A Through-and-through Cyclic Exchange

Mohammed replies to Juan’s opinion, “It is what happened in Spain after the 70s, when it used to be a closed country. But when it opened, it just exploded. And I think something similar is happening or happened over the last 15 years here, to what happened in Spain. This explosion is what made it possible. It is the passion of the culture, but also the ability to learn from others. There’s no shame in saying, listen, I know how to do this, but I do not know how this is done and adopt it. There was a similar movement in Cairo and Beirut, where all of a sudden from an Ottoman Empire with very classical and Islamic designs, there was a transition to modernism. They adopted it, and they altered it.”

Juan adds, “This is also why we have Islamic architecture in Spain, because it had been a transfer. There has always been a readaptation, a rereading of what was happening next door. We are now in an exciting moment in Dubai, specifically because this is a place where many cultures cross and it’s a melting pot of cultural exchange.”


The Middle East, A Melting Pot of Cultural Exchange

Marta adds, “We have a diverse community, just people from all around the world. So each one of us, we are bringing in a little bit of differentiation, and that is seen in every theme – particularly, in architecture and interior design. We have plenty of eclectic places where you have this mix of this combination. In Spain, back in the day, this mix was performing very well. Even today, people visit Spain only for the architecture and the quality of that mix.”

Upon being asked what aspect could be inculcated in the Spanish culture from the Middle East, as a closing note, Marta expresses her wish to see Spanish folk taking pride in their work like the citizens of the Middle East do. “In Spain, everybody is humble to a fault even when the quality of projects in Spain and the architecture is good. It’s only when we are outside of Spain that we are proud of our products and skills. I think that we should be proud. I’m proud of what we do and how we do this. We are really good!”, she says, earning a round of applause.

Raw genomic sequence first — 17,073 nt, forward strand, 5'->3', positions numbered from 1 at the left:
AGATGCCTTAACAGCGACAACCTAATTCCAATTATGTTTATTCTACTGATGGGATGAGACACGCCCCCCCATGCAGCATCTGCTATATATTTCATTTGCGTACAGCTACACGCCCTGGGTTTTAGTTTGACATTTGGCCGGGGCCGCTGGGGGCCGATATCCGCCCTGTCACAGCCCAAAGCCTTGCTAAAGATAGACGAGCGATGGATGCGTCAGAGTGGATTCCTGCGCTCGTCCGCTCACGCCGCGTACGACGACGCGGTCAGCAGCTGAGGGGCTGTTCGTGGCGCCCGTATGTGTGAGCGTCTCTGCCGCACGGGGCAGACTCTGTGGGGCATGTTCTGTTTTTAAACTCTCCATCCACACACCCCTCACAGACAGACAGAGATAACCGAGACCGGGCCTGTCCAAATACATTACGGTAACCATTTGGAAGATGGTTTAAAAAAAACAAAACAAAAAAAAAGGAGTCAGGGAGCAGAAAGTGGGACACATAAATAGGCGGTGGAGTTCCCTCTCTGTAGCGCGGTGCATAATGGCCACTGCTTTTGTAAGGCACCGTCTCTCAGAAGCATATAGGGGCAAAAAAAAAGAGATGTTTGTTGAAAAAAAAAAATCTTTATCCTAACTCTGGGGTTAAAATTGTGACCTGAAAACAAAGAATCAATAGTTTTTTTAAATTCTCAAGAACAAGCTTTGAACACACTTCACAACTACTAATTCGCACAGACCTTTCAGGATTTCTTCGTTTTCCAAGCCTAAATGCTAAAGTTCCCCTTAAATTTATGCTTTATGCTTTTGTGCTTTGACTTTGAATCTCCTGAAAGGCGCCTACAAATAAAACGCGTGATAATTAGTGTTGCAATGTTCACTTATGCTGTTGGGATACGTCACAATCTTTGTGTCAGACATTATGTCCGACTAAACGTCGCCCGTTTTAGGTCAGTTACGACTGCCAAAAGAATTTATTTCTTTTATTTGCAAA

Closing Remarks from Ambassador of Spain to the UAE, HE Iñigo de Palacio España

Starting on a humorous note, HE Iñigo de Palacio España says, “I’m going to start by drawing one of the sentences that was said about coming back to Spain. I can assure you, you’re more than welcome after so many centuries, provided that the bridge that is going to take you to Spain is going to be built by Spanish companies. This is the only condition we’ve had for this.”

After expressing gratitude for being invited at the event by ICEX, and wishing them luck at Downtown Design. The ambassador made a resounding announcement, “I hope to share with you hot news that there is a very relevant, sizable delegation under the patronage of His Highness Sheikh Mansour, the Vice Prime Minister and a minister in the Presidential Court. Very relevant people in the world of culture, such as the director of Mohammed bin Rashid library, the director of National Archives and many others will come together on a mission traveling to southern Spain with an aim to find, to discover, to bring here all the legacy of Spain.”

Circling back to his opening statement about coming back to Spain, he cheekily says, “In that case, you don’t need to go to Spain all the time. Of course, please come. But we still can bring Spain here via the Metaverse, so that everyone is profiting from this beautiful legacy.” Finally, he mentions how Valencia was Design Capital this year, and hosted the successful Feria Hábitat Valencia trade show and expresses his hope to see the audience in Valencia in 2023.

Looks like along with breakfast, ICEX also served a dose of food for thought about Spanish culture and its influence in the Middle East this year.

You might also like: Influence, Inspiration and Identity: The Rise of Spanish Design Worldwide

Scroll down to catch more glimpses from the event…